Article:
HMRC are highly suspicious of individuals who say they are trading by dealing in shares and similar financial instruments. A whole section of their Business Income Manual (BIM56800+) is devoted to the topic, including analysis of the extensive case law.
Unless the person is a regulated share dealer, HMRC will assume that the share dealing activity doesn’t amount to a trade. If HMRC are forced to concede that there was a trade they will argue that the activity was not conducted on a commercial basis, so that any losses can’t be set against the taxpayer’s other income of the same year or carried back.
This was HMRC’s approach in challenging the set-off of losses of over £4m made by Mr Gill in 2010/11. However, they picked the wrong target.
Gill had all the attributes of a professional shares and securities dealer, albeit an independent one. He started trading while he was a student in 1995 and continued on a full-time basis from 1997/98 to the present day. His share dealing business had been very profitable for many years until 2008/09 to 2009/10.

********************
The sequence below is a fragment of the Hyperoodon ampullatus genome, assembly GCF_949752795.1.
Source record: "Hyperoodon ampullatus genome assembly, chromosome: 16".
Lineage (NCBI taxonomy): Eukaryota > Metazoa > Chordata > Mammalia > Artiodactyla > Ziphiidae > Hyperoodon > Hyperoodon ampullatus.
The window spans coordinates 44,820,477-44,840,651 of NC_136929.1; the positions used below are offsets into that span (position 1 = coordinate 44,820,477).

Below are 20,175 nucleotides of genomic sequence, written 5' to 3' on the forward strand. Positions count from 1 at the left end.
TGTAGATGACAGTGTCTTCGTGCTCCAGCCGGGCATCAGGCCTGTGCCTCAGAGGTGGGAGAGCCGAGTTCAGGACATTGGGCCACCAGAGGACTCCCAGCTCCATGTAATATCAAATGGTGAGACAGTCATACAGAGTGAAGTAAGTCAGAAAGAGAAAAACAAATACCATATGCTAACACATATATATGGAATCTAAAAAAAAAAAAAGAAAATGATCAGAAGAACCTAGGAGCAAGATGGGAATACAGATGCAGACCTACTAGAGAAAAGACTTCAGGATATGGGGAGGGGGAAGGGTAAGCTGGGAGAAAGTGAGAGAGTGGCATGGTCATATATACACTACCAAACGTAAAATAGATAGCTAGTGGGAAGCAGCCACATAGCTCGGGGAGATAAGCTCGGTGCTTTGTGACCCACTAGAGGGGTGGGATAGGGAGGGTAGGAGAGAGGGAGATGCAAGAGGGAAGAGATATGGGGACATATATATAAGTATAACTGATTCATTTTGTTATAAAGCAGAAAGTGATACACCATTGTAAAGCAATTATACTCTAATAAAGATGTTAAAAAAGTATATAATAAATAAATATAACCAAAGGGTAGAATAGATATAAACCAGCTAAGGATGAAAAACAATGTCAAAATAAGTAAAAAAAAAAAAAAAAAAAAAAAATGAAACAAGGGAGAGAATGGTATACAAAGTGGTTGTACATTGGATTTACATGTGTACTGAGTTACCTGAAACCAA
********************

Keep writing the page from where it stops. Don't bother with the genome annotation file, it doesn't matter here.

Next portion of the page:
He worked by himself in his home office, but in close collaboration with several brokers from different financial institutions. His office was set up with all the facilities a dealer in an institution would use: high powered computers with four screens, office phone and a TV to monitor the financial markets. He also subscribed to online tools, dealing platforms, and newsletters to assist with share dealing.
HMRC argued that his activities were not a trade, primarily because he didn’t draw up a business plan. The judge considered that the extensive evidence provided by Gill and his witnesses demonstrated that he was trading.
HMRC contended the trading was not commercial, focusing on the two years of losses, saying the trading was casual and haphazard. The judge accepted that the taxpayer had been over-confident but found nothing to that suggested this was a problem. He concluded that Gill was trading commercially, with a view to making a profit.
The judge also ruled that HMRC’s behaviour in trying to introduce materials very late in proceedings was unreasonable, and that HMRC should bear Gill’s costs in challenging those materials, which were excluded from the evidence.
Written by the Tax Advice Network